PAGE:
on phoning a company to talk about operations

Although this was a staple of my working life, I haven’t done this much over the past few years, until recently. Three reasons:

–disclosure through company websites and SEC filings is usually more than enough for me to make an investment decision,

–SEC Regulation FD (Fair Disclosure) from 2000 prohibits selective disclosure of material non-public information about company operations. To avoid violating this rule, company spokespeople have developed artful ways of presenting publicly available information to shareholders that make it seem as if they are revealing deep, dark secrets. This presupposes, of course, that listeners haven’t read company disclosures carefully, but in my experience this tactic is surprisingly successful, and

–I’ve been more focused for a very long time on company-specific information rather than thematic information about industry or sector trends, until the current calmer, sideways market has got me looking more at the Consumer Discretionary sector and how that is changing, post-pandemic

If you’re on the fence about whether or not to buy/sell, contacting a company can provide valuable information, despite Regulation FD. In my experience, however, you get a clear signal only if you’re treated badly, though. As a general rule, the attitudes and behavior of top management very quickly permeate a company. So if the investor relations department has no time for an actual or potential owner, chances are that’s because the CEO is signaling that creating value for shareholders a relatively low priority.

I can think of three important instances of this in my career:

Intel. This was about eleven years ago. The stock was trading at a discount to book value and had a very high dividend yield (which kept the stock from going even lower). The big issue with the company was, and still is, that its chips were too big and threw off too much heat to be used in mobile devices. And the company appeared to be falling farther behind its ARM-based competitors in the race to make new offerings cooler and smaller. On the other hand, the stock was very cheap. So a bought a little and called the investor relations department. I introduced my self as a professional investor and a shareholder. The IR person refused to speak with me, other than to say I could get any information I needed by paying a broker for a research report.

Put a different way, INTC was happy to provide, for free, copious amounts of company data to brokerage firms that didn’t own the stock and might even be aggressively shorting it. Even though I was a part-owner of the firm, the IR department was saying I could only get relevant information about my company by buying it from a broker the company had gifted it to.

This is crazy. But it’s a common point of view among mature companies whose arteries have hardened and whose managements have become bureaucrats, more concerned with preening at investor conferences than making money for shareholders.

From that call I learned something very valuable–that INTC had its priorities all messed up. So I knew that this was not going to be a long-term holding. The stock came close to doubling over the next few months, because it had been super-cheap when I bought it. I just checked the current stock price. The stock is lower today than when I exited.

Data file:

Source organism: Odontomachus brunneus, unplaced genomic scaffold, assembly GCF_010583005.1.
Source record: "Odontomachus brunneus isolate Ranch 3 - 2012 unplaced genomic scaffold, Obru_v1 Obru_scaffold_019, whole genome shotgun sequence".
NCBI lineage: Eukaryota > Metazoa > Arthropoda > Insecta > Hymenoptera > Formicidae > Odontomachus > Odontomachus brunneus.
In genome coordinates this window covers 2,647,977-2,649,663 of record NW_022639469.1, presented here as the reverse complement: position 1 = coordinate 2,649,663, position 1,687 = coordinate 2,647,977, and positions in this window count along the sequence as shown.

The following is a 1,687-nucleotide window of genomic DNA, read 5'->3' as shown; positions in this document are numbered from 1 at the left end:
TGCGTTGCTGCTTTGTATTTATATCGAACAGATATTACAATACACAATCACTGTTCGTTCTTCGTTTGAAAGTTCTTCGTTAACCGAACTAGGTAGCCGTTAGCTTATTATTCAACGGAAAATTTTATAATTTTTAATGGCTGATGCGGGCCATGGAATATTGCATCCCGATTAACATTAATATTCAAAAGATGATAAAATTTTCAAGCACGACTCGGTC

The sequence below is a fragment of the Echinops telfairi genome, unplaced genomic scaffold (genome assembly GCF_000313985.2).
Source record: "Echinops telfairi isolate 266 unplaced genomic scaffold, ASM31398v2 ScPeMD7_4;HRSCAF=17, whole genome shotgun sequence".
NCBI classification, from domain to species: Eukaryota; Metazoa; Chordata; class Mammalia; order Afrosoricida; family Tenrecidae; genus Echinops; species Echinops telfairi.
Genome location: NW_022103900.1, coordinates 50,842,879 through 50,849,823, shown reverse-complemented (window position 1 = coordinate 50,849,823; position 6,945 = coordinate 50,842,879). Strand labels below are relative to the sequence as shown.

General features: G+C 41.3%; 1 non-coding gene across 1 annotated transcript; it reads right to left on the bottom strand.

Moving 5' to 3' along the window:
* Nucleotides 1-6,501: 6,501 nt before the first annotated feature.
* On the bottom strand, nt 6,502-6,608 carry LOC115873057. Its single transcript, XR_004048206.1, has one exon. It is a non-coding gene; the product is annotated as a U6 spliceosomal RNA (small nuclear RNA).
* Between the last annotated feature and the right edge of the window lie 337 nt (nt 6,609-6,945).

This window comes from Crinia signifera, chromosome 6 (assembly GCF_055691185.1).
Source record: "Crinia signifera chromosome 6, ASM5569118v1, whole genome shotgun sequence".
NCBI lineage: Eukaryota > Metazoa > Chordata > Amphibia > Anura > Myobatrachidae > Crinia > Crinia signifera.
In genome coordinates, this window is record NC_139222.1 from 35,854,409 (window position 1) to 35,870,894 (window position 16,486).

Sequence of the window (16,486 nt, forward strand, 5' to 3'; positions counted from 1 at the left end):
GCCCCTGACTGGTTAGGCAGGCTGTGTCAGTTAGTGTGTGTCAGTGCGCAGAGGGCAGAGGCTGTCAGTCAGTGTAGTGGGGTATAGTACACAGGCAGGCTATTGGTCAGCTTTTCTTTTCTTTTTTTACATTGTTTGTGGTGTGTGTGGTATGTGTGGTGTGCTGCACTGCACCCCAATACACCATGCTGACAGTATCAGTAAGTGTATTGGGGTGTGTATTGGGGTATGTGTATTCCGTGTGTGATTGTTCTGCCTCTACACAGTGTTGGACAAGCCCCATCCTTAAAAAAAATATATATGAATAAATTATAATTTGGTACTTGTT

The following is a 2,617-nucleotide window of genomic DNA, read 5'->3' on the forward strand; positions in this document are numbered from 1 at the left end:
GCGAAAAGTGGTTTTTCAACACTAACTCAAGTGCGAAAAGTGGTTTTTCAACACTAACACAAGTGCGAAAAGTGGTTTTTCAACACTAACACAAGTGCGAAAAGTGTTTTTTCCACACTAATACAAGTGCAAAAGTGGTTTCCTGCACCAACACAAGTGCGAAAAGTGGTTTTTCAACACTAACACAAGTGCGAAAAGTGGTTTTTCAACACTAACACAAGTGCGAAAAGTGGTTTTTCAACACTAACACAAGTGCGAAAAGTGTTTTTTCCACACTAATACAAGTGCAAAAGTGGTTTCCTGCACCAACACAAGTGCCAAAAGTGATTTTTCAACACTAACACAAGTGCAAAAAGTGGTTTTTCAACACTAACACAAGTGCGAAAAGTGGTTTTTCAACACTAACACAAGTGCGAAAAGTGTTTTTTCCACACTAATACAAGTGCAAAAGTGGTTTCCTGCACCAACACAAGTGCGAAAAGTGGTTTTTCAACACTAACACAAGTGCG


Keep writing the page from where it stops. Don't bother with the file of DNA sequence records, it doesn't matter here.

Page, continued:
–Sony. In hindsight, this was a stupid stock to buy. That was brought home to me when I went to a tech conference in California. As I took a seat in the room where Sony was about to present, a Sony IR person came up to me and asked me to leave. I told him I was a shareholder. He replied that the briefing on the latest developments with the company was only for brokerage house analysts, not for owners. I said I wasn’t leaving and he left me alone. When I got home, I sold. The stock has doubled since then, but the S&P has tripled. And Sony, unfortunately for shareholders, has transformed itself from the plucky maverick that started operations in a quonset hut after WWII into a clone of the brain-dead traditional zaibatsu conglomerates.

–Disney. This was right after the acquisition of Marvel was announced, about a year after Michael Eisner’s shareholder-unfriendly reign as CEO of DIS had ended. It was right at yearend and I had a question about whether the deal would settle in 2009 or 2010. I identified myself as a professional investor and a shareholder of Marvel (hence effectively also of DIS) and said I had a time-sensitive question. I was told I would have to wait until after all brokerage houses had been briefed on the deal before anyone could speak with me. I read the answer to my question in the newspaper the next day, about 12 hours before DIS called back.

I knew there were huge synergies from the Marvel deal, with more theme park attractions, getting powerhouse DIS distribution for Marvel merchandise and getting competent movie makers to tell the stories of Marvel characters. I attributed the insensitivity of the DIS IR department more to the disastrous Eisner management regime of the early 2000s (think: Eurodisney) rather than Iger, so I didn’t sell.

There are few flat-out rules in equity investing. The most sure-fire is that when someone starts talking about the Dow Jones indices, you know that person is clueless. Evidence that a company management is more interested in impressing brokers, who are at best frenemies, than in communicating with shareholders is up there as a strong second, usually a clear signal to head for the door.

DeSantis and Disney (DIS)

On the politics side of things, which is not my area of expertise, it strikes me as very odd that Ron DeSantis would launch his campaign for president by setting out to wreck the profit prospects of one of his state’s biggest taxpayers, employers and tourist attractions–Disneyworld.

I find it just as strange that despite DIS’s half century as a key corporate citizen in Florida, there wasn’t any legislative pushback against implementing DeSantis’s vindictive agenda. Despite its central role in Florida’s economic growth for a half-century, DIS seems to have no friends in high places there (As a side note, I also find it curious that so many prominent KKK-ish politicians are spawned by Harvard and Yale law schools.)